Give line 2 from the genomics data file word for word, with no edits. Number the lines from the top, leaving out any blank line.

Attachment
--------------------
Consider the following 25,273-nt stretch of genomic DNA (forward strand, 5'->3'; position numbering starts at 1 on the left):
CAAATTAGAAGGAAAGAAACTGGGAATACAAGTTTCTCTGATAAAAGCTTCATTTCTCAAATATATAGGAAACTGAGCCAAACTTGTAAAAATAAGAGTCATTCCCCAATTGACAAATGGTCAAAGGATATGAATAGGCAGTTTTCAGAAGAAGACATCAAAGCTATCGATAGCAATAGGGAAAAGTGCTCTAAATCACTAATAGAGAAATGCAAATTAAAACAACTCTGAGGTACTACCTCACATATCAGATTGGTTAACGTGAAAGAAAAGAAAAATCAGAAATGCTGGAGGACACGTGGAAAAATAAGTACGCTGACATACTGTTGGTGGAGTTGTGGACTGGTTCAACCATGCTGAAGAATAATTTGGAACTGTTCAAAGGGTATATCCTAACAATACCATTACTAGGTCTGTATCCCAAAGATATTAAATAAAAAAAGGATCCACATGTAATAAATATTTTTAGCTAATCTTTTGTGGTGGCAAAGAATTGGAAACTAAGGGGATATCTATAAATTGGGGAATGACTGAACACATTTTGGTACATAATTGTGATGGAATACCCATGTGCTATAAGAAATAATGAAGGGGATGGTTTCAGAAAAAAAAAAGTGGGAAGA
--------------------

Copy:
CAAATTAGAAGGAAAGAAACTGGGAATACAAGTTTCTCTGATAAAAGCTTCATTTCTCAAATATATAGGAAACTGAGCCAAACTTGTAAAAATAAGAGTCATTCCCCAATTGACAAATGGTCAAAGGATATGAATAGGCAGTTTTCAGAAGAAGACATCAAAGCTATCGATAGCAATAGGGAAAAGTGCTCTAAATCACTAATAGAGAAATGCAAATTAAAACAACTCTGAGGTACTACCTCACATATCAGATTGGTTAACGTGAAAGAAAAGAAAAATCAGAAATGCTGGAGGACACGTGGAAAAATAAGTACGCTGACATACTGTTGGTGGAGTTGTGGACTGGTTCAACCATGCTGAAGAATAATTTGGAACTGTTCAAAGGGTATATCCTAACAATACCATTACTAGGTCTGTATCCCAAAGATATTAAATAAAAAAAGGATCCACATGTAATAAATATTTTTAGCTAATCTTTTGTGGTGGCAAAGAATTGGAAACTAAGGGGATATCTATAAATTGGGGAATGACTGAACACATTTTGGTACATAATTGTGATGGAATACCCATGTGCTATAAGAAATAATGAAGGGGATGGTTTCAGAAAAAAAAAAGTGGGAAGA